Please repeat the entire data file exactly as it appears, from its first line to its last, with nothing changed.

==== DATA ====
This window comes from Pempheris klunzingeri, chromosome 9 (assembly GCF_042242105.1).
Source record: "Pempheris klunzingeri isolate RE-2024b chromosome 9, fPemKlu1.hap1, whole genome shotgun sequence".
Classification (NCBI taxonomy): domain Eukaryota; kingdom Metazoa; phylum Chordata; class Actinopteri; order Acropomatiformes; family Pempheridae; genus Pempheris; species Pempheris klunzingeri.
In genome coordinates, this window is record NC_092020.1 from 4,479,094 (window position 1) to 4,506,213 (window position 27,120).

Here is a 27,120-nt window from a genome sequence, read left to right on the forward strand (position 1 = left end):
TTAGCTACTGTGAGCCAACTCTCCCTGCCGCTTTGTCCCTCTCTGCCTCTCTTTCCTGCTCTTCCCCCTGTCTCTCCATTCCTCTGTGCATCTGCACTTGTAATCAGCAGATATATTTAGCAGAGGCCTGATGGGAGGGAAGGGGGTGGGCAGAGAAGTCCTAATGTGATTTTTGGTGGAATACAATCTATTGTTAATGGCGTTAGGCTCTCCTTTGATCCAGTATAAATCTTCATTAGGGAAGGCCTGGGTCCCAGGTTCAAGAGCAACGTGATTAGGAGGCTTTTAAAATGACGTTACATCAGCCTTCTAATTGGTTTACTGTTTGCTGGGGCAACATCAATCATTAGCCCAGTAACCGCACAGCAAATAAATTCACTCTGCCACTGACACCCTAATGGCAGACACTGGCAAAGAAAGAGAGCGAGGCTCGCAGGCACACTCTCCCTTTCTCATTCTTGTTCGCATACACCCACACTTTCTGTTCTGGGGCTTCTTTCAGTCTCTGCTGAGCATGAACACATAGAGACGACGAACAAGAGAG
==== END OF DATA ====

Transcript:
This window comes from Pempheris klunzingeri, chromosome 9 (assembly GCF_042242105.1).
Source record: "Pempheris klunzingeri isolate RE-2024b chromosome 9, fPemKlu1.hap1, whole genome shotgun sequence".
Classification (NCBI taxonomy): domain Eukaryota; kingdom Metazoa; phylum Chordata; class Actinopteri; order Acropomatiformes; family Pempheridae; genus Pempheris; species Pempheris klunzingeri.
In genome coordinates, this window is record NC_092020.1 from 4,479,094 (window position 1) to 4,506,213 (window position 27,120).

Here is a 27,120-nt window from a genome sequence, read left to right on the forward strand (position 1 = left end):
TTAGCTACTGTGAGCCAACTCTCCCTGCCGCTTTGTCCCTCTCTGCCTCTCTTTCCTGCTCTTCCCCCTGTCTCTCCATTCCTCTGTGCATCTGCACTTGTAATCAGCAGATATATTTAGCAGAGGCCTGATGGGAGGGAAGGGGGTGGGCAGAGAAGTCCTAATGTGATTTTTGGTGGAATACAATCTATTGTTAATGGCGTTAGGCTCTCCTTTGATCCAGTATAAATCTTCATTAGGGAAGGCCTGGGTCCCAGGTTCAAGAGCAACGTGATTAGGAGGCTTTTAAAATGACGTTACATCAGCCTTCTAATTGGTTTACTGTTTGCTGGGGCAACATCAATCATTAGCCCAGTAACCGCACAGCAAATAAATTCACTCTGCCACTGACACCCTAATGGCAGACACTGGCAAAGAAAGAGAGCGAGGCTCGCAGGCACACTCTCCCTTTCTCATTCTTGTTCGCATACACCCACACTTTCTGTTCTGGGGCTTCTTTCAGTCTCTGCTGAGCATGAACACATAGAGACGACGAACAAGAGAG